Remember the great fluoride debate? Back in the 1950s, every voice of authority, from the U.S. Public Health Service to the PTA, supported adding fluoride to the water supply as an effective and totally safe way to promote healthy teeth. The only opponents seemed to be John Birchers and other extremists who regarded the scheme as a diabolical communist plot. In the years since, most of the nation’s major cities fluoridated their water, and the issue appeared closed. No less an objective voice than consumer Reports declared in 1978, “The survival of this fake controversy . . . represents one of the major triumphs of quackery over science in our generation.”
In fact, the debate never ended. Now it may explode as never before, posing new challenges to medical dogma and giving parents one more thing to worry about. Government researchers have new evidence that casts doubt on the benefits of fluoridation and suggests that it is not without risk. The most incendiary results come from the National Toxicology Program (NTP), which in 1977 was ordered by Congress to determine whether fluoride causes cancer. This week NTP plans to release data showing that lab rats given fluoridated water had a higher rate of a rare bone cancer called osteosarcoma. According to a memo by the Environmental Protection Agency, “very preliminary data from recent health studies . . . indicate that fluoride may be a carcinogen.”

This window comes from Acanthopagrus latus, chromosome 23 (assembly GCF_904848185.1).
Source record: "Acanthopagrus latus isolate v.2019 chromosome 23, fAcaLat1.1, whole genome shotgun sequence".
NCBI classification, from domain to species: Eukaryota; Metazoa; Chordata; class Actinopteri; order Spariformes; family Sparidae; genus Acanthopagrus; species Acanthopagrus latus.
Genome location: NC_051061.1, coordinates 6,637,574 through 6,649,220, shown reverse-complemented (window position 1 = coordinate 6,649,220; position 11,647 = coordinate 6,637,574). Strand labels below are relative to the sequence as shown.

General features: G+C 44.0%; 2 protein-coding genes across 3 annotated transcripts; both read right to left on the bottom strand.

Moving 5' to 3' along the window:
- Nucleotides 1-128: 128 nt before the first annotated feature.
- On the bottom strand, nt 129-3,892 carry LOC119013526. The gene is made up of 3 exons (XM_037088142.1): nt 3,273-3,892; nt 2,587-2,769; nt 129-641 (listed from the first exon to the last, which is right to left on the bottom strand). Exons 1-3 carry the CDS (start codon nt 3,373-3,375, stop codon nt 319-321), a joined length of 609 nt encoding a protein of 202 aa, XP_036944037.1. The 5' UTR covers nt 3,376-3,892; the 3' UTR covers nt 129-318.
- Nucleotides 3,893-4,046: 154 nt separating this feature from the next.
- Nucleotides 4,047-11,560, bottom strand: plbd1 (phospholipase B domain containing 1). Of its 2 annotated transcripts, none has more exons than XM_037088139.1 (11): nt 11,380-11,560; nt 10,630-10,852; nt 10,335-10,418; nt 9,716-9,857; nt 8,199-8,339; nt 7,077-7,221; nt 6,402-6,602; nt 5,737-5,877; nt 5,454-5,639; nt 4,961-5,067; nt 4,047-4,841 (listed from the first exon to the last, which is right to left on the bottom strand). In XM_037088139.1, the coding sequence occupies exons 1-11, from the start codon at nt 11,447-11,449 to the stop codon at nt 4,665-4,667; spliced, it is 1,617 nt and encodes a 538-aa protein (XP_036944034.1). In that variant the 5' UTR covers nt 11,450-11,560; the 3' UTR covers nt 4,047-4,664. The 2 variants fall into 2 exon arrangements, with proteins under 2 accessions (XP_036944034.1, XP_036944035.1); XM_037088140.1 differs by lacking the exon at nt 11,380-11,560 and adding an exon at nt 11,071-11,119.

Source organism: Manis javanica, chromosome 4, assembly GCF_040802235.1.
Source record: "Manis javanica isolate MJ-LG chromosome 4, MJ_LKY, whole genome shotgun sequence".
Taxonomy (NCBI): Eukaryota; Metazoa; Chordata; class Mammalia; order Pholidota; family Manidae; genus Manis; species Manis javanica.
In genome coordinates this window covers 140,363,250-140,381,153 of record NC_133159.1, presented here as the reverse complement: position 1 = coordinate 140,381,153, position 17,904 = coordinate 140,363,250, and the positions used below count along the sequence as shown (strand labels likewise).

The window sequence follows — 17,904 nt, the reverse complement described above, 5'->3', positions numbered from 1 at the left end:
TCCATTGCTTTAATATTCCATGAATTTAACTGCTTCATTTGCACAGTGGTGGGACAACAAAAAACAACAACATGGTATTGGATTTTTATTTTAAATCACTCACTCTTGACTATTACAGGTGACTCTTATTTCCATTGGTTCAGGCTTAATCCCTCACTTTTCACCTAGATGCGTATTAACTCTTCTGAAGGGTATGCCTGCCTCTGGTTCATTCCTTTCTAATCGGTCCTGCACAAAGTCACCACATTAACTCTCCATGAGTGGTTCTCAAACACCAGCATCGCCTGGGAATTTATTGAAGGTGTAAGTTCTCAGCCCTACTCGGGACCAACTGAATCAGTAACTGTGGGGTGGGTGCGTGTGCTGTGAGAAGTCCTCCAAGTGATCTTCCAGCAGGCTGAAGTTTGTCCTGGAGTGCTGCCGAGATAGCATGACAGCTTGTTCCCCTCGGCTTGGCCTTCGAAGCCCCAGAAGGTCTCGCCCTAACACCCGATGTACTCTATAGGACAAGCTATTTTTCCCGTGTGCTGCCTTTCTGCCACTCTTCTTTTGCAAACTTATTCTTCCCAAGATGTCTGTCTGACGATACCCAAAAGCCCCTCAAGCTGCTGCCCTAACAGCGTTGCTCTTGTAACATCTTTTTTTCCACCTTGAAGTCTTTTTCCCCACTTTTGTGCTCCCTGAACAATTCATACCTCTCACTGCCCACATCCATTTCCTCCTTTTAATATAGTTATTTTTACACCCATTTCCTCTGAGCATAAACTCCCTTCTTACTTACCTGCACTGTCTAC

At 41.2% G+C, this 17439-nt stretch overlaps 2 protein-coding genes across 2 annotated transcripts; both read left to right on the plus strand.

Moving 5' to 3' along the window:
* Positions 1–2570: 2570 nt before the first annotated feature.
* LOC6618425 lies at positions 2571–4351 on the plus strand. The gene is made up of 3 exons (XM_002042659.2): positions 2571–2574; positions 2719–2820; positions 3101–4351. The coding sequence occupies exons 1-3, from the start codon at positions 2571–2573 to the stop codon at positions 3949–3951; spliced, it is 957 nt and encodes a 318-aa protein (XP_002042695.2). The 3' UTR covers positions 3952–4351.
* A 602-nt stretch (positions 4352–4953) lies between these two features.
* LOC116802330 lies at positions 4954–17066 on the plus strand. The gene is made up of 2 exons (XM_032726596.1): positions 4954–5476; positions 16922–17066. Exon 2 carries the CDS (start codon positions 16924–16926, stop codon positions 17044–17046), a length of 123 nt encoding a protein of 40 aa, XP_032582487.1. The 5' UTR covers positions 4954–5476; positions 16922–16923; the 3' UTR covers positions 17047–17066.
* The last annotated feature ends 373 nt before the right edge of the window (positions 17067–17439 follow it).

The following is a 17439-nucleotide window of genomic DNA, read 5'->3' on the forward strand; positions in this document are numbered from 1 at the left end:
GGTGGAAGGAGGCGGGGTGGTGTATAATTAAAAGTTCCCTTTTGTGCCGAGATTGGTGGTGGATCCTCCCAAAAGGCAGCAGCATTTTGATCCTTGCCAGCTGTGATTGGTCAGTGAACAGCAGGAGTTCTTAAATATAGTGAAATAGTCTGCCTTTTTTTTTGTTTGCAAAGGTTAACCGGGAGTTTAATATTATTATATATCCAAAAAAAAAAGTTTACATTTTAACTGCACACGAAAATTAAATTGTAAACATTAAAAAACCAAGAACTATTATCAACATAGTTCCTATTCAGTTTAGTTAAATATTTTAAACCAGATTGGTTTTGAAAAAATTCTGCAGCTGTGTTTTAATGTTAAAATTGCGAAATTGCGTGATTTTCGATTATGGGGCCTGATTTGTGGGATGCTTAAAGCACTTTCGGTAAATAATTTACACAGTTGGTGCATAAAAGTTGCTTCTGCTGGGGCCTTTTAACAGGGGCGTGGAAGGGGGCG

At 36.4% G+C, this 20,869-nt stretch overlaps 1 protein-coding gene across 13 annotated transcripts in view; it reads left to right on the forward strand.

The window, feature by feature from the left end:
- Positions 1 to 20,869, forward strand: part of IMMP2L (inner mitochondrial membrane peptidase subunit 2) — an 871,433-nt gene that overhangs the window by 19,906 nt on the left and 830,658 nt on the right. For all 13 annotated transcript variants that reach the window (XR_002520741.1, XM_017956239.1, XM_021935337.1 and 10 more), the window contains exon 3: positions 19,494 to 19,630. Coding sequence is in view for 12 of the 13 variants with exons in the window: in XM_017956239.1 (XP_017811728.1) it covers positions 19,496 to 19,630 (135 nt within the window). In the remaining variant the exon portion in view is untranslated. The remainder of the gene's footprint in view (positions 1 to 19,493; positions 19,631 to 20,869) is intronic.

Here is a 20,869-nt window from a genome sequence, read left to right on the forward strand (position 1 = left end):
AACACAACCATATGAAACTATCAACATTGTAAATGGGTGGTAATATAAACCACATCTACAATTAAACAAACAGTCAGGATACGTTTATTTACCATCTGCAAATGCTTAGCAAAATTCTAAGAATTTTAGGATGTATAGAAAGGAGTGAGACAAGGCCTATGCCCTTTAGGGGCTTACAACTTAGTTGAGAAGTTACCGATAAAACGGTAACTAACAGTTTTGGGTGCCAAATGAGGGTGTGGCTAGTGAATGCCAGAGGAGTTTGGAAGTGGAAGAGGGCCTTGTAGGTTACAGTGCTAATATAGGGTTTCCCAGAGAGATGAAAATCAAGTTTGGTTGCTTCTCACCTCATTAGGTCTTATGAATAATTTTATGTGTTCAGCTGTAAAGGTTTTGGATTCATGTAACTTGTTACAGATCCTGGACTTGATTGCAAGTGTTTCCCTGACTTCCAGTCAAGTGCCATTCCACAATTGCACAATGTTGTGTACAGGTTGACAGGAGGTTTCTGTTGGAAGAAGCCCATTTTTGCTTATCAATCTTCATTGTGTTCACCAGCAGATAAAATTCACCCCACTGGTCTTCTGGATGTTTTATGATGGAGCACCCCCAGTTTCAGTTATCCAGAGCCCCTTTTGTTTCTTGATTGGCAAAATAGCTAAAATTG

Fluoridation proponents are already criticizing the NTP study, but it will be harder to discredit or ignore than the hundreds of earlier experiments, of varying quality and from around the world, that have linked fluoride to mottled teeth, skeletal damage, genetic defects and other ills. During the two-year experiment, rats and mice drank water with different levels of sodium fluoride. None of the animals drinking fluoride-free water developed osteosarcoma, nor did any of those drinking water with the lowest fluoride concentration, 11 parts per million (ppm). But of the 50 male rats consuming 45-ppm water, one developed osteosarcoma. Four of 80 male rats drinking 79-ppm fluoride developed osteosarcoma. No mice or female rats showed signs of bone cancer. Although the animals drank higher concentrations of fluoride than people do (the legal standard is four ppm), such megadosing is standard toxicological practice. It’s the only way to detect an effect without using an impossibly large number of test animals to stand in for the humans exposed to the substance.